Politics of carbon pricing

Carbon pricing remains an intensely polarizing issue in Canada and other countries around the world. It is opposed by some law makers, businesses and organizations. Kathryn Harrison, Professor of Political Science, UBC attempts to dissect the politics of carbon pricing by comparing  the BC's carbon tax with the federal Liberal leader, Stéphane Dion’s Green Shift proposal in 2008 in her article “A tale of two taxes: The fate of environmental tax reform in Canada”.1

 

She proposes several reasons why the former succeeded, and the latter failed. In British Columbia, the personal leadership of and championing by Premier Gordon Campbell; the groundswell of support by the Voters Taking Action Against Climate Change (VTACC), environmental groups, faith-based organizations, academic community; and, the proposal being made by a ruling Liberal majority  government are suggested to have played a significant role. She also suggests that the strength of political opposition depends on the distribution, transparency and salience of costs, and the distribution and salience of benefits.2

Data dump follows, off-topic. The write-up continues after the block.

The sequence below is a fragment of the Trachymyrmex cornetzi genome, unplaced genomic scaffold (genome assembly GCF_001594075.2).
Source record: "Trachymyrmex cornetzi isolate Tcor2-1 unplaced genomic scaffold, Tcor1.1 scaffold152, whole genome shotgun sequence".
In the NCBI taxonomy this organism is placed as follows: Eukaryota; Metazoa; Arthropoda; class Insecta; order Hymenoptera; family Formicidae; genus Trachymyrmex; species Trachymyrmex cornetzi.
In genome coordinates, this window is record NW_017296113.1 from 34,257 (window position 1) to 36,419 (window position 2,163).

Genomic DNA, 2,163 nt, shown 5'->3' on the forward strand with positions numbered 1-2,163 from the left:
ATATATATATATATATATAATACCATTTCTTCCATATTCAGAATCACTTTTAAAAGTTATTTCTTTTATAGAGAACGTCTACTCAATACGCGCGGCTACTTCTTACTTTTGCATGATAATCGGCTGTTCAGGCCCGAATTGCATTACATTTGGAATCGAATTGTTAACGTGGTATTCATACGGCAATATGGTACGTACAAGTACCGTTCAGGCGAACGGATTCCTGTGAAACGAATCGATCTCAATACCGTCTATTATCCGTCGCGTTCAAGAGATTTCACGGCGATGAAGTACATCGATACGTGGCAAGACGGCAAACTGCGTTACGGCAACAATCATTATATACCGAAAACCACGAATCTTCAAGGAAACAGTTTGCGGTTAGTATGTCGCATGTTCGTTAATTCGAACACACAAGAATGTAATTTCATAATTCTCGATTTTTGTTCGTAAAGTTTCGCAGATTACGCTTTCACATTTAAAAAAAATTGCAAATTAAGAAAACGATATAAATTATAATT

Here is the link to a CBC video clip of Kathryn Harris with Bob Inglis, former US Congressman, and Diana Carney of Canada 2020 discussing the politics of carbon pricing.

 

 

 

References:

 

1.      Harrison, K. A Tale of Two Taxes: The Fate of Environmental Tax Reform in Canada. Rev. Policy Res. 29, 383–407 (2012).

2.      Harrison, K. The Politics of carbon pricing. (2009). at http://www.ligi.ubc.ca/sites/liu/files/Events/EnvtSS_The_Politics_of_Car...